If we watch Jesus disciple his followers we see times of formal teaching and informal teaching. There are times when he proactively taught and other times where he taught in reaction to something that had come up.

This grid helps me as I seek to disciple my own children. There are things that I hope they will know when they leave home. Some of those things will be taught formally, some informally. Some will be presented proactively and some reactively. There is a readiness that comes in discipleship. We want to transfer information and conviction to our children.

Biblical and Healthy Sexuality
Nowhere is this more true than the need to communicate biblical truth about biblical and God-honoring sexuality. The entertainment industry, news media and educational leaders are all “discipling” our children with a distinctly anti-Christian message. As parents we want to get ahead of this information and persuasion.

These thoughts were on my mind recently as our church’s parents met in our quarterly gathering to talk about teaching their children a healthy sexuality. While they are the parents of mostly young children, I found that having adult children helped me add some objectives for them to aim for later in life.

Seven Possible Lifetime Objectives
Specifically I suggested that over a lifetime of parenting and discipleship that they aim for these seven.

1. Information and Trust – From the time that our children are young to the time that they are teens we want to be a trustworthy source of information. They will naturally have questions. Where will they get those answered? Though some will be answered in a school classroom I want to be the primary teacher. I want my children to know they can ask me anything and I will not overreact. To do this means I must overcome any reluctance I have to talk about the subject. Recommended Resources: The Talk: 7 Lessons to Introduce Your Child to Biblical SexualityChanges: 7 Biblical Lessons to Make Sense of Puberty  Passport to Purity (see below).

2. A Protection of Their Innocence – The entertainment industry is saturated with sexualized images and themes. When our children were young we were very sensitive to what we exposed them to. This also means I will employ restrictions on the computer or phone for their sake. There are those who seek to destroy my children (see Matthew 18:6). I will stand as the shepherd of my home and defend it from the wolves. Recommended Resources: Covenant Eyes, Circle.

3. A Protection from Abuse – Unfortunately child sexual abuse does happen – even in good families and even by trusted authorities. While I do not fearfully smother my child, I also know the world they are growing up in. I want to take appropriate cautions. Recommended Resource: On Guard: Preventing and Responding to Child Abuse at Church.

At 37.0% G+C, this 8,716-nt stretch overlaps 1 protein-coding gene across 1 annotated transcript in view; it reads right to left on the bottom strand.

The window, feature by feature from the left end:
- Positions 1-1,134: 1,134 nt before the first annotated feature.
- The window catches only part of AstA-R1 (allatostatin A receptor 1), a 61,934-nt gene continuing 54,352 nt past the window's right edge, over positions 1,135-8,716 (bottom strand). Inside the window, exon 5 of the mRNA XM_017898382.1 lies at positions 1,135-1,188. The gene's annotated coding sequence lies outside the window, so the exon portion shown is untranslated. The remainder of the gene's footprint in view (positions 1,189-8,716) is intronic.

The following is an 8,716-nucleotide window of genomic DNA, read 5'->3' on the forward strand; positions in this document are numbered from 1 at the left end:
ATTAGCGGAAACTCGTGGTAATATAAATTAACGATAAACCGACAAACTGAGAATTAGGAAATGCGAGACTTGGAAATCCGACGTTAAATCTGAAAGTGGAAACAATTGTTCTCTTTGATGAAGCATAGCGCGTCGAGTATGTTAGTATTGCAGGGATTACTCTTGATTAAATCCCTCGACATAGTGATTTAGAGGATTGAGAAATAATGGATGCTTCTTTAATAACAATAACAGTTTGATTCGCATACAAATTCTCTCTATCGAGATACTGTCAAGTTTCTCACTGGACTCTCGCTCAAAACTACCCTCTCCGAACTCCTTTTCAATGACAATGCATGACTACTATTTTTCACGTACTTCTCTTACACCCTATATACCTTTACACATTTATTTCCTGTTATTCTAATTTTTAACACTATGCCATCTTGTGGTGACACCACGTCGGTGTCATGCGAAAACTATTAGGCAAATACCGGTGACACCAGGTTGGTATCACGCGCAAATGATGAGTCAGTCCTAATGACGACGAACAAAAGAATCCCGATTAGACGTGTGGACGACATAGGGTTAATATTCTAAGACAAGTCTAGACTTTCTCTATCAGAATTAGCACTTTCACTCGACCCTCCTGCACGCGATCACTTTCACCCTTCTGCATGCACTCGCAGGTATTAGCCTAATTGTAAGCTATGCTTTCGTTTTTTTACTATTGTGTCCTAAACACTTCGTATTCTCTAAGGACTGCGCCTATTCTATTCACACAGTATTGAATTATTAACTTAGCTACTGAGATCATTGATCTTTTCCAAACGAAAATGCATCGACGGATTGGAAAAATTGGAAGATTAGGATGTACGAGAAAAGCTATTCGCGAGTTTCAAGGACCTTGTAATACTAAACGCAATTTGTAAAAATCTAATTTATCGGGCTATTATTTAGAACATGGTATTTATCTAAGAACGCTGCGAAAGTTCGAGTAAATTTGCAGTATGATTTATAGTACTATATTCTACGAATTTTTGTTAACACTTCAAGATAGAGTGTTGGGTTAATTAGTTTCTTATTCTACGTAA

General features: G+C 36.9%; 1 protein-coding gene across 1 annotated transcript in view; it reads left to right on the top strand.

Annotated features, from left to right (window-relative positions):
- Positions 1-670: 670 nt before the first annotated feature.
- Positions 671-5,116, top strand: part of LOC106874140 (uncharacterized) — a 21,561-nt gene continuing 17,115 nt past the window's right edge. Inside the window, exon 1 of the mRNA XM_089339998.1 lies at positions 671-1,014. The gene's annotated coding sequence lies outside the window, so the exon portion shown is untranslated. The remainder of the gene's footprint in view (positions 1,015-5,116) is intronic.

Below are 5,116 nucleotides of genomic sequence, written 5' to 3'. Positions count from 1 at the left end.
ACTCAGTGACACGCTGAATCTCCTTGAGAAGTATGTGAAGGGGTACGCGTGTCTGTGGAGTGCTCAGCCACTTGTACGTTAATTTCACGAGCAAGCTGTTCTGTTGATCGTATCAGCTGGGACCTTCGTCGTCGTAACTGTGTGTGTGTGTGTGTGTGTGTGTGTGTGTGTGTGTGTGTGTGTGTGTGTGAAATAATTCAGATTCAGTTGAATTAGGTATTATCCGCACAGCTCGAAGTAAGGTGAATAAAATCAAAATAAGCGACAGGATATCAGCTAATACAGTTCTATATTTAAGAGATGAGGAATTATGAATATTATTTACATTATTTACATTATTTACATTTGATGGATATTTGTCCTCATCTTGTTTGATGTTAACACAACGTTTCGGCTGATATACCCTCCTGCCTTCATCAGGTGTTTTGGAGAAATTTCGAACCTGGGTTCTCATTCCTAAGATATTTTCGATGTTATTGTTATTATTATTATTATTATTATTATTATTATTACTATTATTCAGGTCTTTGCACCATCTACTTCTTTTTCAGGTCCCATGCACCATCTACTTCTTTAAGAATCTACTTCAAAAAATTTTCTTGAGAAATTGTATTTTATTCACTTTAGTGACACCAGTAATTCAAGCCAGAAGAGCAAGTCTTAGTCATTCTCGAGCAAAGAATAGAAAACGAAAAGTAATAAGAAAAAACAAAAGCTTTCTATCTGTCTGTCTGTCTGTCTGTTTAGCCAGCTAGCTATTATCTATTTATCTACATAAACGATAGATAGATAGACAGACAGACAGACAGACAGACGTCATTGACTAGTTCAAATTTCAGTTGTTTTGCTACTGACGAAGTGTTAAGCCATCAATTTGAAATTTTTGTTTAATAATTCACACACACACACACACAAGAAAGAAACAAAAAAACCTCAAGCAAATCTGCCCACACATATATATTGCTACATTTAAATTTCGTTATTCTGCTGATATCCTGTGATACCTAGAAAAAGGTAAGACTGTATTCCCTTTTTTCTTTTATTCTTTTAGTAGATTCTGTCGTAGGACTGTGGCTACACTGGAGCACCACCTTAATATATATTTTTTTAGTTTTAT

4. An Inoculation for Living In Our Sex-Saturated Culture – While 1-3 are helpful for the younger years, true discipleship trains for godliness to live in our culture. I’m sure there were Christian parents in Corinth seeking to raise their children for the Lord in public gyms with nudity. Christian parents need not fear these influences if they are communicating with their children. Proverbs 5-8 gives an excellent example of a father inoculating his son to the temptations that will come in this world.

5. Casting a Vision for God’s Goodness – Fearful parents can unknowingly present a negative sexual ethic in this area. Our children can only hear prohibitions. But we also want to cast a vision for God’s good plan. He is not looking to spoil our fun. Recommended Resource: Passport to Purity.

6. Equipping to fight temptation – Scripture consistently presents our sexuality as a powerful force for good or temptation. As the first responding shepherds we want to equip our children to fight temptation in this area. We really cannot have a “Don’t Ask, Don’t Tell” mentality. Recommended Resource: The Purity Principle, Finally Free.

7. Equipping to speak a biblical apologetic to this world in this area – Just this past week I had an occasion to speak briefly to two eighth-graders growing up in the Bible Belt. But through media, conversations, and perhaps even school teaching they were being taught the LGBTQ agenda. And saying “The Bible says” to them was a start but not sufficient. Simply quoting a few studies turned their thinking on this issue. Recommended Resource: A Practical Guide to Culture. Same-Sex Marriage: A Thoughtful Approach.

I know that each one of these objectives could have a long explanation of the how-to. But sometimes it is helpful to have a high level overview of the themes that we will want to weave in to their lives through formal and informal teaching, active and reactive conversations.

What would you add? I would love to hear from you.